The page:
U.S. response to Sony hack: What can government do?

U.S. Will Reportedly “Respond” to Sony Hack, but How?

U.S. Will Reportedly “Respond” to Sony Hack, but How?

The Slatest
Your News Companion
Dec. 19 2014 10:13 AM

U.S. Will Reportedly “Respond” to Sony Hack, but How?

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A billboard ad for The Interview is taken down in Los Angeles.

Michael Thurston/AFP/Getty

Multiple reports say American officials are promising that the country will respond to the Sony Pictures hack, allegedly perpetrated by North Korea, that pushed the studio to cancel the release of the Seth Rogen-James Franco movie The Interview. Reuters says the promised retaliation wll be "forceful." How does one respond, though, to an economically damaging attack against a movie studio carried out by a country that doesn't have an entertainment industry and is already subject to heavy sanctions? CNN writes that there is, in fact, still potential to put economic pressure on the hermit kingdom:

The toughest option: The United States could restrict North Korea's dollar-denominated trade by hitting Chinese banks that do business with Pyongyang -- a tactic used against Iran and, less comprehensively, against Russia after its incursion into Ukraine's Crimea region.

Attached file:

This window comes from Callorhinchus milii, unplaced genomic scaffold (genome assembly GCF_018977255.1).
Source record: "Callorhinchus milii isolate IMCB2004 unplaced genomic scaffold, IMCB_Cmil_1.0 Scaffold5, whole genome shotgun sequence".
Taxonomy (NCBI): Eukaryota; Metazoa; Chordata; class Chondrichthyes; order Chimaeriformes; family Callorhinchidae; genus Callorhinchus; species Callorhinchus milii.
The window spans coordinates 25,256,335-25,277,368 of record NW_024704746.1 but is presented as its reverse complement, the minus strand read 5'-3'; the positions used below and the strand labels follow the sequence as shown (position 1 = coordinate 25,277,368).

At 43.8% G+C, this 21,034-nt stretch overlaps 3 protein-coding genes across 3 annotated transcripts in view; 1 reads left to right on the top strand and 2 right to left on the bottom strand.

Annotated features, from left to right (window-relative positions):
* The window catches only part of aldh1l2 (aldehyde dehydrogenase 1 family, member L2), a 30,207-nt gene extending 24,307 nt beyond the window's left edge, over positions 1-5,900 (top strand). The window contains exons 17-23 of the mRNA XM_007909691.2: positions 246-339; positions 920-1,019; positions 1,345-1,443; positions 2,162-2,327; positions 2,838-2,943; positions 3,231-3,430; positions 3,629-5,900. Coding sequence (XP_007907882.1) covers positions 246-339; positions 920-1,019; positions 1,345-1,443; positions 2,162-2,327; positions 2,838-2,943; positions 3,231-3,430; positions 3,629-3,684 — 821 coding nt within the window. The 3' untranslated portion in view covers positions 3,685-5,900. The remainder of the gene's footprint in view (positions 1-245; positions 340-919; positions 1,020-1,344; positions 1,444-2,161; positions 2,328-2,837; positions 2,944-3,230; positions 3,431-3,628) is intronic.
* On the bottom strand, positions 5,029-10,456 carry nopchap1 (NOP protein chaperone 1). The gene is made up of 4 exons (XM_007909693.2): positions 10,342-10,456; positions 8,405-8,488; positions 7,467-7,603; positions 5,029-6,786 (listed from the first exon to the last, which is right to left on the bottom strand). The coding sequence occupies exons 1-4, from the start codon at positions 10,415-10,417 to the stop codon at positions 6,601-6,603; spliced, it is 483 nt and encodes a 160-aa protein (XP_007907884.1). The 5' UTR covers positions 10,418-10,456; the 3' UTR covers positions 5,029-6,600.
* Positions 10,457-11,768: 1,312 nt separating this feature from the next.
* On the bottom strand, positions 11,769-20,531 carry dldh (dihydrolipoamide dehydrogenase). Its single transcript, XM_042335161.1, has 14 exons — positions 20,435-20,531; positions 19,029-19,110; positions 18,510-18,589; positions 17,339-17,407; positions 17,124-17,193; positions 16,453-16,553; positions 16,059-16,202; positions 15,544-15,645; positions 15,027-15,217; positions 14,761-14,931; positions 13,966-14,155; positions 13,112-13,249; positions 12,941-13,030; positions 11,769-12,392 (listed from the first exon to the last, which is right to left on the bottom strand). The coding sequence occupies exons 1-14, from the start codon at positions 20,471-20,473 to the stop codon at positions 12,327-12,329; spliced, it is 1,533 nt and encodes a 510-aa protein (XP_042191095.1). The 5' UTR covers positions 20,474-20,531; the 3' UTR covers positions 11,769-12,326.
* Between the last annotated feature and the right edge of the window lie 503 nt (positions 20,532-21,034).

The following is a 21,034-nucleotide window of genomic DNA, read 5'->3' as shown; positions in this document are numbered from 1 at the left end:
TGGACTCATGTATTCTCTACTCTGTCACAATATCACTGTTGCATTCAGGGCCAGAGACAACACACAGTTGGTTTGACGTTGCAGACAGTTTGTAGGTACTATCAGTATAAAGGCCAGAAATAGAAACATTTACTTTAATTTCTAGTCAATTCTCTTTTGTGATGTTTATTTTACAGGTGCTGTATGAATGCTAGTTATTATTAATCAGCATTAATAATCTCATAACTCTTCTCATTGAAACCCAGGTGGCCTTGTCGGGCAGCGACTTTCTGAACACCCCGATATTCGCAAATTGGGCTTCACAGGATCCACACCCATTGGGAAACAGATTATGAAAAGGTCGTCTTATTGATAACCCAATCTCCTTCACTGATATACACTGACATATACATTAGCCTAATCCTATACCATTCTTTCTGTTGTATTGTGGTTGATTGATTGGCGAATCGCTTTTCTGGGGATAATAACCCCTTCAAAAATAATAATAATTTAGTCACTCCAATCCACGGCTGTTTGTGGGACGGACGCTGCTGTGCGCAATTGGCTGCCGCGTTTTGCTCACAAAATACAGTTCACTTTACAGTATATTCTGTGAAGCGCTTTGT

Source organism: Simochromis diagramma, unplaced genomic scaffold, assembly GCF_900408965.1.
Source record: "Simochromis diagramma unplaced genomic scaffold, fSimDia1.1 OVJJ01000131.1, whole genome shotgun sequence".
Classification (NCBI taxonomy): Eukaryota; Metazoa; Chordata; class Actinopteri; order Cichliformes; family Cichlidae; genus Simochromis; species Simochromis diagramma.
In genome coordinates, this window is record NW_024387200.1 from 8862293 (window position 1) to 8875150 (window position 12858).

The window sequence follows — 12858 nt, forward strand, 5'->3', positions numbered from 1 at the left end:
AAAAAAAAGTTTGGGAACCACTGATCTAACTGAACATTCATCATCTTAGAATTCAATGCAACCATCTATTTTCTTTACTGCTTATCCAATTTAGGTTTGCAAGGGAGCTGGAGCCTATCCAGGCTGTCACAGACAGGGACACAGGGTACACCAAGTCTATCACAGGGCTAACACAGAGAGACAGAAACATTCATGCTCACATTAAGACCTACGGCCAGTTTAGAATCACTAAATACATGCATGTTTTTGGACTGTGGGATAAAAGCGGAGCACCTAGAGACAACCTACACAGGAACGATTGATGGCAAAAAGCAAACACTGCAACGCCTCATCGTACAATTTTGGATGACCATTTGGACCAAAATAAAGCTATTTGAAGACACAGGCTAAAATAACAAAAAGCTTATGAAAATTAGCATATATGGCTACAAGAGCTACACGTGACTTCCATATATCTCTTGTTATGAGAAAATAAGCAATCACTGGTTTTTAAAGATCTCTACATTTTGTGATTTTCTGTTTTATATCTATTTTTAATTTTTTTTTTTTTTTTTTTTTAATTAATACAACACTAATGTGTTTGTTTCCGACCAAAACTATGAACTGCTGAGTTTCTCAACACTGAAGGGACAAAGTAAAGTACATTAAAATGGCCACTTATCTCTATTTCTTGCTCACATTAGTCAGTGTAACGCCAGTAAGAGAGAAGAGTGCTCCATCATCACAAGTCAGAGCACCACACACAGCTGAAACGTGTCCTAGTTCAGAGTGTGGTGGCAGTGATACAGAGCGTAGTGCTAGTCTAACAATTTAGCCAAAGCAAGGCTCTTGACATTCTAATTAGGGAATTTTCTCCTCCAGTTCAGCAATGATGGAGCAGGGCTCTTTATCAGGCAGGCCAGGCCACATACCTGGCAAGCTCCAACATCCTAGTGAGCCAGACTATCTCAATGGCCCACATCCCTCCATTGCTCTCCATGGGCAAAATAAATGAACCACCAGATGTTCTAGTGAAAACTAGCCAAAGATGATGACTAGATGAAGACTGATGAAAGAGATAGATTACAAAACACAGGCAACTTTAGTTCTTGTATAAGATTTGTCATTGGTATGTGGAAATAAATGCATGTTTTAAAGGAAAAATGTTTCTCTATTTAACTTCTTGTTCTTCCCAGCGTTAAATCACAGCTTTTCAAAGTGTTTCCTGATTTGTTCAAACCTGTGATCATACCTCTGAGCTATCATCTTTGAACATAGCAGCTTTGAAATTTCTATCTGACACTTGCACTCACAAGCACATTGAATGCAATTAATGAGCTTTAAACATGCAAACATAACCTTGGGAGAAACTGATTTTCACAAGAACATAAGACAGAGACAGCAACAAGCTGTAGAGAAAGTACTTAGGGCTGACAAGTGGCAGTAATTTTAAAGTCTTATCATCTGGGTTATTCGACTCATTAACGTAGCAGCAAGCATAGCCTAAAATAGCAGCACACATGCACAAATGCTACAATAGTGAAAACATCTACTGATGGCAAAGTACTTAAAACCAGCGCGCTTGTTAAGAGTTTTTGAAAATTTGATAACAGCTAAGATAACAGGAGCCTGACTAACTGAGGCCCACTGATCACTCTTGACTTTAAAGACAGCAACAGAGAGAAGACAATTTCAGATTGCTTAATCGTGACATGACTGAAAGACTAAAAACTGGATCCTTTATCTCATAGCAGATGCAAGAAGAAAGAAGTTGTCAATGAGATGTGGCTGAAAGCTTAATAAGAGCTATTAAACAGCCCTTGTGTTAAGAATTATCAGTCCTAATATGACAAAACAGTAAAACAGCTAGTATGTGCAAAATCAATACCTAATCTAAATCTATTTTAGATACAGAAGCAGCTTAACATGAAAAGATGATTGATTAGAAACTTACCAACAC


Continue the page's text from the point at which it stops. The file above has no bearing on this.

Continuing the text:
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A CNBC piece elaborates on that option, suggesting specific companies working inside the country could be sanctioned.

Firms working with North Korea include Egyptian telecom Orascom, which reportedly just earned $500 million from its work to provide cellular service to more 2 million North Koreans. Even Chinese companies operating in the country could be targeted, experts said, although sanctions against these firms could result in consequences that spill beyond the Korean peninsula.

In general, CNBC writes, China's influence on North Korea could make it something of a fulcrum for the United States response; North Korea might not care what the United States thinks of it, but it cares about China, and China in turn cares about its relationship with the U.S.

Ultimately, the best strategy for retaliation against Pyongyang may be to lean on China, said Bruce Bennett, a senior defense analyst at Rand Corp. If the U.S. can establish sufficient evidence that Beijing either trains or provides resources to North Korean hackers, the government would do well to threaten China with accessory charges to the Sony hacking, he said.
Additionally, government representatives could emphasize that North Korea is upsetting China's goal of regional stability. Beijing would likely be able to sway Pyongyang's hacking policies, as Chinese firms account for much of North Korea's foreign investment.

As of yet, the United States hasn't even officially identified North Korea as the entity responsible for the hack—though CNN reports that could happen as early as today.